A longitudinal analysis of motivation profiles at work

Joshua L. Howard, Alexandre J.S. Morin, Marylene Gagné

Research output: Contribution to journalArticleResearchpeer-review

Abstract

This paper examines the multidimensional nature of workplace motivation and the importance of a continuum structure in self-determination theory through application of complementary variable- and person-centered approaches. This approach is taken to simultaneously model the complexity of motivation and highlight interactions between motivational factors. Additionally, this study represents an initial test of the temporal stability of work motivation profiles. A sample of 510 full-time employees were recruited from a range of occupations. Results support the central importance of a general factor representing self-determination as the most influential factor in an employee’s motivation profile. However, smaller effects associated with the motivation subscales, especially identified regulation, were also noticed. Importantly, motivation profiles were found to be highly stable over the 4-month duration of this study. Results lend support to the theoretical position that while general self-determination is an essential component of motivation, it alone does not fully describe an employee’s motivation.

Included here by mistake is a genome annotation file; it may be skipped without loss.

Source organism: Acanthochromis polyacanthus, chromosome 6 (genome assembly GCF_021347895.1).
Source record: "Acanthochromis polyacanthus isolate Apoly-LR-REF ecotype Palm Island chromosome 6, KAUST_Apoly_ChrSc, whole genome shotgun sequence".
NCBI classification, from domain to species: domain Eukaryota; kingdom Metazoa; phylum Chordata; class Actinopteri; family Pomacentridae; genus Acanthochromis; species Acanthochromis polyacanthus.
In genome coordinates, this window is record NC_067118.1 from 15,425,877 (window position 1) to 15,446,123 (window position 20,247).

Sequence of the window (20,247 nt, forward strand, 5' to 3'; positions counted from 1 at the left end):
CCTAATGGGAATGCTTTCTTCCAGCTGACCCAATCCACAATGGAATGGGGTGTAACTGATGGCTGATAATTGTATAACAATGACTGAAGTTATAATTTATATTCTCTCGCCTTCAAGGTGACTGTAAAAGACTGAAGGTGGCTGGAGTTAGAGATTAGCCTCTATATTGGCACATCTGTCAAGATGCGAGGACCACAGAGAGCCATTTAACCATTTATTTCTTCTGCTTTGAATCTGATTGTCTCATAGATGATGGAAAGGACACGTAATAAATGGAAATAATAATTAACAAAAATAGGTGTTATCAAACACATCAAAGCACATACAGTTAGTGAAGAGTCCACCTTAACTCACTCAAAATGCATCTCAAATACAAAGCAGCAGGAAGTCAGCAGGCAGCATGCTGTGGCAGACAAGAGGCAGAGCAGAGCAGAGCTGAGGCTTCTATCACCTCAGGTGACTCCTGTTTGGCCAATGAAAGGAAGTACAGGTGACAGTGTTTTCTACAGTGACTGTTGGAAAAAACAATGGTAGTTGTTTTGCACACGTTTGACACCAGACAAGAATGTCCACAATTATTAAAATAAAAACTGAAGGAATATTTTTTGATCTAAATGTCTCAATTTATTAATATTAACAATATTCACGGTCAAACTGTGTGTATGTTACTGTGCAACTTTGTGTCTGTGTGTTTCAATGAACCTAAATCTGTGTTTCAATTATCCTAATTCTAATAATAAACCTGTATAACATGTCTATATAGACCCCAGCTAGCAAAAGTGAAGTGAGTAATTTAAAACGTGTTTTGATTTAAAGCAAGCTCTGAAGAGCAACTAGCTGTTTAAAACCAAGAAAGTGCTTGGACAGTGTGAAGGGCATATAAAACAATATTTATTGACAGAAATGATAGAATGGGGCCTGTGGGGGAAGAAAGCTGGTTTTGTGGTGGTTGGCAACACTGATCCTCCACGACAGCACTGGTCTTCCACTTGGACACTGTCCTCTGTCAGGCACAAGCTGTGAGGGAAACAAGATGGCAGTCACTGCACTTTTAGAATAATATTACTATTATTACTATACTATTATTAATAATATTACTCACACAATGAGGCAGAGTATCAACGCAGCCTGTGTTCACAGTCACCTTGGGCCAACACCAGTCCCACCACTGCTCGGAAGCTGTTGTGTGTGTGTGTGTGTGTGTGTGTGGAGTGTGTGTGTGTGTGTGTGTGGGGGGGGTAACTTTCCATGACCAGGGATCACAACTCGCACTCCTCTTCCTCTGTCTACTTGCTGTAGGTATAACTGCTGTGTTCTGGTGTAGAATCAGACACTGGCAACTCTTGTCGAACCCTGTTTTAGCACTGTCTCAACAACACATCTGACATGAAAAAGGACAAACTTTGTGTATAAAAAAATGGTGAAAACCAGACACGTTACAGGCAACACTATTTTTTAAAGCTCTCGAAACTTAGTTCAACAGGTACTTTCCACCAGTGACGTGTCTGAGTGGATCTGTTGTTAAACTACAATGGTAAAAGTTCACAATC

Original languageEnglish
Number of pages21
JournalMotivation and Emotion
DOIs
Publication statusAccepted/In press - 2020

Keywords

  • Bifactor-ESEM
  • Continuum
  • Latent profiles
  • Latent transition analyses
  • Self-determination theory
  • Work motivation

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